Parishioners leave following a Sunday service at Saints Peter and Paul Byzantine Catholic Church in Braddock, Pennsylvania, USA on September 24, 2016. In the early 1900's, although many immigrants from different European countries shared religions, they did not share a common language. Because of this hundreds of churches were built so that parishioners could attend services in a language they understood. Today, many of these church congregations are dwindling and many historic churches are falling into disrepair.

Rust Forms on an American Dream

Rust Forms on an American Dream

Demolition continues on the Holy Trinity Church in Duquesne, Pennsylvania, USA, on September 4, 2016. The church is being demolished after a storm caused the roof to collapse and make the rest of the structure unstable and unsafe. Holy Trinity Church is a gothic-revival style church dedicated in 1907 and served its congregation until the 1960Õs, when another sanctuary was built for the congregation. Duquesne was home to the Duquesne Works steel mill that was part of Carnegie Steel Corporation and later part of U.S. Steel. It was home to the largest blast furnace in the world, named the "Dorothy Six"

Rust Forms on an American Dream

Rust Forms on an American Dream

A retired steel worker gives a tour at his former work site at the Carrie Furnaces in Rankin, Pennsylvania, USA on April 30, 2016. The Carrie Furnaces were built in 1881 as part of U.S. Steel's Homestead Works, a sprawling 400-acre complex that spanned both sides of the Monogahela river. They produced up to 1,250 tons of steel a day until 1978 when they were closed. They are an extremely rare example of pre-WWII ironmaking technology. The furnaces were designated as a national historic landmark in 2006 and preservation efforts are underway.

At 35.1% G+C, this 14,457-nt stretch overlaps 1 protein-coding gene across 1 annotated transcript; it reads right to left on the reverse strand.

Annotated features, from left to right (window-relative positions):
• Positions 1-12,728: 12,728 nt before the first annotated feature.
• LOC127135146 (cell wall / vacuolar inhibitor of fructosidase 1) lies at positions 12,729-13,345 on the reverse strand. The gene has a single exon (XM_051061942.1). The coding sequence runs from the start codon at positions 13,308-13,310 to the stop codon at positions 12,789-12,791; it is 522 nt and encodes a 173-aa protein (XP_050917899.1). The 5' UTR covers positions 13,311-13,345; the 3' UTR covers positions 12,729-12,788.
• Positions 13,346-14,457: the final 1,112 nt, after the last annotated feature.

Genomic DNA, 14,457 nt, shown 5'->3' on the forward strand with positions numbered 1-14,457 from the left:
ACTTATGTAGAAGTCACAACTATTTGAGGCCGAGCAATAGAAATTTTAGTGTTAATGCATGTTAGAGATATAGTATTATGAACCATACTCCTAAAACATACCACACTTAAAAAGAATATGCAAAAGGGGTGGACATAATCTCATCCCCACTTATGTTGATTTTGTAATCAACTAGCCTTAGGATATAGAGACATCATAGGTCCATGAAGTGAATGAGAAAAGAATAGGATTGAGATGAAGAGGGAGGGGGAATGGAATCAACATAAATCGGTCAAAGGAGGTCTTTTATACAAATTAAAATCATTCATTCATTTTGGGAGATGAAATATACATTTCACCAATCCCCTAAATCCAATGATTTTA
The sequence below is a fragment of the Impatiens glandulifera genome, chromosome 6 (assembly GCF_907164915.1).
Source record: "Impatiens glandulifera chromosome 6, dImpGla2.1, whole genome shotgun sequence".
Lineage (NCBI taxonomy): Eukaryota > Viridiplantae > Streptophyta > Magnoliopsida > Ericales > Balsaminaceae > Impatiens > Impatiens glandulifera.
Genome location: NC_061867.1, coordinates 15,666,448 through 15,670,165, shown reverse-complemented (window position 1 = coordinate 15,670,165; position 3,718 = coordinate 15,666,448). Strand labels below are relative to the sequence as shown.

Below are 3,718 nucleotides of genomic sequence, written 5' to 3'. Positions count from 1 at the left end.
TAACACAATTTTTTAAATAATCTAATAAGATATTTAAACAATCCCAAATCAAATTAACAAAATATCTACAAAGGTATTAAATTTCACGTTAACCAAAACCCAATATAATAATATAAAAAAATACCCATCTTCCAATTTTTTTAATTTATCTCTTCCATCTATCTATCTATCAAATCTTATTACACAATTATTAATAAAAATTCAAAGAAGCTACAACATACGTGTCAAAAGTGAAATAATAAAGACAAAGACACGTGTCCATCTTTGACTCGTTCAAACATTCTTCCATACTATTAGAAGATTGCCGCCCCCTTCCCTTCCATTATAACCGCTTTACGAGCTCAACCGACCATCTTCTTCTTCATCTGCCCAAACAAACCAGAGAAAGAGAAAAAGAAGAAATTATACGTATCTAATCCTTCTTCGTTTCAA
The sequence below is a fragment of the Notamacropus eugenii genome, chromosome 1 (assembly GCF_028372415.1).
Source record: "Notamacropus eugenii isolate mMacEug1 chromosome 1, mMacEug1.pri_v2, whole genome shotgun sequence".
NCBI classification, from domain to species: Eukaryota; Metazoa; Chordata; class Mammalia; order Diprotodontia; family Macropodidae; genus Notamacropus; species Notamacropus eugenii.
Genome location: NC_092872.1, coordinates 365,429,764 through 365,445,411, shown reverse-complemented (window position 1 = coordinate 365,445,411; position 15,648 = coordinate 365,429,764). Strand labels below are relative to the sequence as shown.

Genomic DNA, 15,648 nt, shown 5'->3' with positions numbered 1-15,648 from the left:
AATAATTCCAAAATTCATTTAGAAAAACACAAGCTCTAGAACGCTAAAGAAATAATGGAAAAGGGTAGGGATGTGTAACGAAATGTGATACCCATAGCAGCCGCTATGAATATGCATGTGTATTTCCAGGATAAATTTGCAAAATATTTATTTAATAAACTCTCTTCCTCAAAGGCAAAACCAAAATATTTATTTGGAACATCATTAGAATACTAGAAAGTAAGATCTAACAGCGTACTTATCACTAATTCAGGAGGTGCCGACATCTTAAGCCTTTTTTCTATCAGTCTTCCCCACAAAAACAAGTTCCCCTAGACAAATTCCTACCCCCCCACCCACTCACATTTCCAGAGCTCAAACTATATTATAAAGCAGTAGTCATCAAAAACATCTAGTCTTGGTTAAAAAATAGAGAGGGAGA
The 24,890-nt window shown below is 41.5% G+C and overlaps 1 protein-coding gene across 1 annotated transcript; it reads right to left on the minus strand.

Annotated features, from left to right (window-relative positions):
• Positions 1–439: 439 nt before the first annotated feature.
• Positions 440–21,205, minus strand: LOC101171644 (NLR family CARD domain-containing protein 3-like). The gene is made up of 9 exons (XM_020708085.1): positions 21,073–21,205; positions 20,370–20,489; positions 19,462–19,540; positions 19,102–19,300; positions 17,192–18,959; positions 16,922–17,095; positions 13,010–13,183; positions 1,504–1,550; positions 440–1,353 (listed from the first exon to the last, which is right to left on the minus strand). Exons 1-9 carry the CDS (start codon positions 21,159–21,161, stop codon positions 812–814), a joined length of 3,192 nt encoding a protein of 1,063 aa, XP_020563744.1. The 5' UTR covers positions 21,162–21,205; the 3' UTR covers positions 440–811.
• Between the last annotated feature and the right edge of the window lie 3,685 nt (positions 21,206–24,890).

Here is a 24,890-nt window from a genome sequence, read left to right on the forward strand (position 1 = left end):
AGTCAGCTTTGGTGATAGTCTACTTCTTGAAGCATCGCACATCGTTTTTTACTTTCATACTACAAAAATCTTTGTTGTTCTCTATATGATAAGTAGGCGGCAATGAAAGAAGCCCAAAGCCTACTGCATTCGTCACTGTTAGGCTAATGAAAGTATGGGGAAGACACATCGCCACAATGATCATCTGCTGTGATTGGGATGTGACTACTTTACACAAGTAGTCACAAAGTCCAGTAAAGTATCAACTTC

Rust Forms on an American Dream

Rust Forms on an American Dream

A row of homes are slated for demolition in Monessen, Pennsylvania, USA, when the town has money available to have the work done. Monessen, a third-class city, faces the same problems as the other former steel towns Ð declining population and tax revenue after the mills shut down. The city's population has dropped to 7,600 from a high of 20,268 in 1930.

Rust Forms on an American Dream

Rust Forms on an American Dream

A young boy walks along the foggy streets of the McDonald Heights neighborhood of Aliquippa, Pennsylvania, USA on May 7, 2015.

Searching for Dream Street

Photography by Pete Marovich

In 1955, when renowned photojournalist W. Eugene Smith was creating the images of Pittsburgh that would eventually become a book called Dream Street, Pittsburgh was the quintessential Rust Belt city.

According to the 1950 census, Pittsburgh was home to more than 676,000 residents and was the 12th largest city in the country at the time. Steel was the city’s main industry. Aluminum, glass, petroleum and shipbuilding were also part of its economy.